Although Eleanor was twelve years older than Henry, she ended up outliving him by over a decade. After her sucker husband died, her son Richard the Lionheart released her. So what did Eleanor do with her newfound freedom? She helped her living children tear it up in the medieval world and establish the House of Plantagenet Dynasty. Richard was always on Crusade so Eleanor pretty much ruled England by herself for his whole reign, and when he was captured on his third Crusade, Eleanor raised the ransom funds and sailed, at the age of 72, into Germany to get her kid back.

She ended up dying at the ripe old age of 82 in a nunnery. A rather quiet passing for a woman who electrified the medieval world, and was one of the most successful and well-liked rulers of her age.   


Abigail Adams (1744 – 1818)

Who was she?

The first Second Lady and the second First Lady of the United States of America.

What makes this lady so special?

Abigail was killin’ it behind the scenes of the American War for Independence. We know so much about her through her letters with hubby John Adams. During the war, while John was away at the Continental Congress and then off being an ambassador in Europe, he always sought advice from Abigail on politics and found her correspondence invaluable, often seeking her approval of his actions and admitting his vain desire for her validation. Honestly, I am convinced Abigail was more intelligent than John was – and that guy was one smart cookie, not just in politics, but literature and art and all that “soft” stuff as well. She raised six kids and ran a whole farm while John was off with the bros playing chicken with England. Heck, I cannot even keep one potted plant alive in my dorm room.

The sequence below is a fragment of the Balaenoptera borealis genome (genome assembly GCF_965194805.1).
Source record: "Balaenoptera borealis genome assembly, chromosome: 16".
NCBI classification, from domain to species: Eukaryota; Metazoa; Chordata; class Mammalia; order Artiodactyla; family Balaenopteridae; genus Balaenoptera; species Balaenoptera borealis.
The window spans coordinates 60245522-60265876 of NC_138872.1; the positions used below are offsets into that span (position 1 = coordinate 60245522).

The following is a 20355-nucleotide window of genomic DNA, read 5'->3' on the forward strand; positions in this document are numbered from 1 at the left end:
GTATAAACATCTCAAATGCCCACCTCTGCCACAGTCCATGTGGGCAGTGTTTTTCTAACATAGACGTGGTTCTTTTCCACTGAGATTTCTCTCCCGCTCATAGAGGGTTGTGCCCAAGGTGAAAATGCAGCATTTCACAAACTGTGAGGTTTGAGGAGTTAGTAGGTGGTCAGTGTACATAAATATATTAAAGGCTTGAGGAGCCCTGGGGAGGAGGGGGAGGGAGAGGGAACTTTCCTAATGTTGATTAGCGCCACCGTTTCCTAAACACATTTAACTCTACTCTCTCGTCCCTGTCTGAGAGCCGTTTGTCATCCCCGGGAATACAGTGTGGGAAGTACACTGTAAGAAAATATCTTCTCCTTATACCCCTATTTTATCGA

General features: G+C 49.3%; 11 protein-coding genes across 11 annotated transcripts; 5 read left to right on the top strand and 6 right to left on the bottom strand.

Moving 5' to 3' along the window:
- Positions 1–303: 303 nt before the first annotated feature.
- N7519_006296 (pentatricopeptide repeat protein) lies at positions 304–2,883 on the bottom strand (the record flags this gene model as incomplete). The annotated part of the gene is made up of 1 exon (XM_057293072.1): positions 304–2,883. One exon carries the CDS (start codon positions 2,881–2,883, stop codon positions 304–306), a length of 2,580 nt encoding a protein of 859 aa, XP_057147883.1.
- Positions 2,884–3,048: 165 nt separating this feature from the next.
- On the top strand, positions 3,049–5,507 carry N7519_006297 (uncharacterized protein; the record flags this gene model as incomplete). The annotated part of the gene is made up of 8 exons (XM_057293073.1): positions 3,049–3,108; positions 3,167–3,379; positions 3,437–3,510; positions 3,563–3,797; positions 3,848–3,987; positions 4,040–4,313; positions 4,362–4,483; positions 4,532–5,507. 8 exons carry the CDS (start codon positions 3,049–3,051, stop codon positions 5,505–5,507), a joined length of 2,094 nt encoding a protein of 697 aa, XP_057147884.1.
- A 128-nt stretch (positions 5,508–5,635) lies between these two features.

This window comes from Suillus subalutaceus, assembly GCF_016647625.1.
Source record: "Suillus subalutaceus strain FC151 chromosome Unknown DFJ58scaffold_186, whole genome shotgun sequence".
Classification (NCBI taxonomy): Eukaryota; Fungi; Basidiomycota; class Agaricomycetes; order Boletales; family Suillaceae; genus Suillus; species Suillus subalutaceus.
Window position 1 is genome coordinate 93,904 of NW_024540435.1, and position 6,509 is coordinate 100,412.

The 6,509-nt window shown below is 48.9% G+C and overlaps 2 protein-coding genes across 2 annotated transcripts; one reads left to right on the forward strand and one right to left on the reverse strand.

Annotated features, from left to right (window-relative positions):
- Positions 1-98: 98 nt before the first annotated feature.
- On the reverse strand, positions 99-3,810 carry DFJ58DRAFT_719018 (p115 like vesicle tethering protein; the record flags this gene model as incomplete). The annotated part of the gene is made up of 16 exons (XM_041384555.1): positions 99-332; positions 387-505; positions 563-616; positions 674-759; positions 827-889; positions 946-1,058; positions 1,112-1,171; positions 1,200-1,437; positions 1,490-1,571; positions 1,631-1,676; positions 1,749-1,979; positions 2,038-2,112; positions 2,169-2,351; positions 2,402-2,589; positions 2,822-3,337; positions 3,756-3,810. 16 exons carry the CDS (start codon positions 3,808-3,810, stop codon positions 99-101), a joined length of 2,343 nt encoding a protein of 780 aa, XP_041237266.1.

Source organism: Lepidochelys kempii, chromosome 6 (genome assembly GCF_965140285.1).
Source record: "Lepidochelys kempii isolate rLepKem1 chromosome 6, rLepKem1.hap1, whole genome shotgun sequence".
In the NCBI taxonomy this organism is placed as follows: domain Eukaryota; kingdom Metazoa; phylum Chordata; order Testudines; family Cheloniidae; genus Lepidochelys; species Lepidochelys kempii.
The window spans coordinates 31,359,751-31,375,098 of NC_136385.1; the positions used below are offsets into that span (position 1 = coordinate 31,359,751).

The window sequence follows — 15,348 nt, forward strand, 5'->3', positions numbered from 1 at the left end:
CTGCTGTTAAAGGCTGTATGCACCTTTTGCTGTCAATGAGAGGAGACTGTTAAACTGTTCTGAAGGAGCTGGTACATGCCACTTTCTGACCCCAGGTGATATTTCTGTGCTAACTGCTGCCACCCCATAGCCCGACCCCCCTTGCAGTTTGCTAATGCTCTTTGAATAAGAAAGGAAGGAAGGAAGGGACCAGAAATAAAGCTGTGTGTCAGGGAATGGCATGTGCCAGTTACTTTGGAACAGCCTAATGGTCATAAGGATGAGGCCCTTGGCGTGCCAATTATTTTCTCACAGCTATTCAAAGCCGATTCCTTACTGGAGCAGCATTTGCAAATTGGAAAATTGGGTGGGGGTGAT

Abigail believed slavery was, in her own words, “so not hype”, and while that is kind of a given, she was one of the few people of her day to actually write that opinion down and to help freedmen she knew receive education. She was also an advocate for women’s rights and education. She wrote to her husband reminding him to keep women in mind during the Continental Congress, although John ended up giving a response to the effect of, “best to not stir the pot, dear.” Even though her husband was being a wad, Abigail proved she did not need a bunch of old white guys to clear the way for her; she was going to be remembered in spite of a society which habitually pushed women to the side and into the background.